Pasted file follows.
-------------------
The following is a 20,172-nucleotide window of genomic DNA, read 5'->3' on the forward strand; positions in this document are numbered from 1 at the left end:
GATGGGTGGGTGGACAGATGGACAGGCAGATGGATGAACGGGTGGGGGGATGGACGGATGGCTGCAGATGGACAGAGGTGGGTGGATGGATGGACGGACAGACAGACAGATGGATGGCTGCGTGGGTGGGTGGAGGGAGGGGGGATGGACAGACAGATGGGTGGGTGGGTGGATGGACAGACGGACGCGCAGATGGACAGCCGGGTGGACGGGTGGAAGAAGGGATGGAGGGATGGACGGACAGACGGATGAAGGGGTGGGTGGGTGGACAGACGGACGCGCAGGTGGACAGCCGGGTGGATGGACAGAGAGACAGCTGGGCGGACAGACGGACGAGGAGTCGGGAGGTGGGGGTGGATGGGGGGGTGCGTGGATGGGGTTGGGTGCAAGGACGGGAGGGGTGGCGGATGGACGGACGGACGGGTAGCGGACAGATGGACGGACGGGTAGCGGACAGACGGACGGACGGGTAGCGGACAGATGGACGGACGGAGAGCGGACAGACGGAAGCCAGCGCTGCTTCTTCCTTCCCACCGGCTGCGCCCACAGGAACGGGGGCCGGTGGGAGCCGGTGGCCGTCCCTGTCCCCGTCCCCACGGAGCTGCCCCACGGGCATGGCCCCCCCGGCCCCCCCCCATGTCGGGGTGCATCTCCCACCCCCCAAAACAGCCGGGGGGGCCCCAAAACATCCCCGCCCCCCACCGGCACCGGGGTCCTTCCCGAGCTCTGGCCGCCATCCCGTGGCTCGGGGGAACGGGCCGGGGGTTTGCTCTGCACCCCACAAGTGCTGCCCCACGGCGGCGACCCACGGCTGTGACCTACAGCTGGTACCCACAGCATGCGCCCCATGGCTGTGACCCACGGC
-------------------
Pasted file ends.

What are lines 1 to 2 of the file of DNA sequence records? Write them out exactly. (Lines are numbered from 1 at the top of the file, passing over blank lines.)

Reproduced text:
The following is a 20,172-nucleotide window of genomic DNA, read 5'->3' on the forward strand; positions in this document are numbered from 1 at the left end:
GATGGGTGGGTGGACAGATGGACAGGCAGATGGATGAACGGGTGGGGGGATGGACGGATGGCTGCAGATGGACAGAGGTGGGTGGATGGATGGACGGACAGACAGACAGATGGATGGCTGCGTGGGTGGGTGGAGGGAGGGGGGATGGACAGACAGATGGGTGGGTGGGTGGATGGACAGACGGACGCGCAGATGGACAGCCGGGTGGACGGGTGGAAGAAGGGATGGAGGGATGGACGGACAGACGGATGAAGGGGTGGGTGGGTGGACAGACGGACGCGCAGGTGGACAGCCGGGTGGATGGACAGAGAGACAGCTGGGCGGACAGACGGACGAGGAGTCGGGAGGTGGGGGTGGATGGGGGGGTGCGTGGATGGGGTTGGGTGCAAGGACGGGAGGGGTGGCGGATGGACGGACGGACGGGTAGCGGACAGATGGACGGACGGGTAGCGGACAGACGGACGGACGGGTAGCGGACAGATGGACGGACGGAGAGCGGACAGACGGAAGCCAGCGCTGCTTCTTCCTTCCCACCGGCTGCGCCCACAGGAACGGGGGCCGGTGGGAGCCGGTGGCCGTCCCTGTCCCCGTCCCCACGGAGCTGCCCCACGGGCATGGCCCCCCCGGCCCCCCCCCATGTCGGGGTGCATCTCCCACCCCCCAAAACAGCCGGGGGGGCCCCAAAACATCCCCGCCCCCCACCGGCACCGGGGTCCTTCCCGAGCTCTGGCCGCCATCCCGTGGCTCGGGGGAACGGGCCGGGGGTTTGCTCTGCACCCCACAAGTGCTGCCCCACGGCGGCGACCCACGGCTGTGACCTACAGCTGGTACCCACAGCATGCGCCCCATGGCTGTGACCCACGGC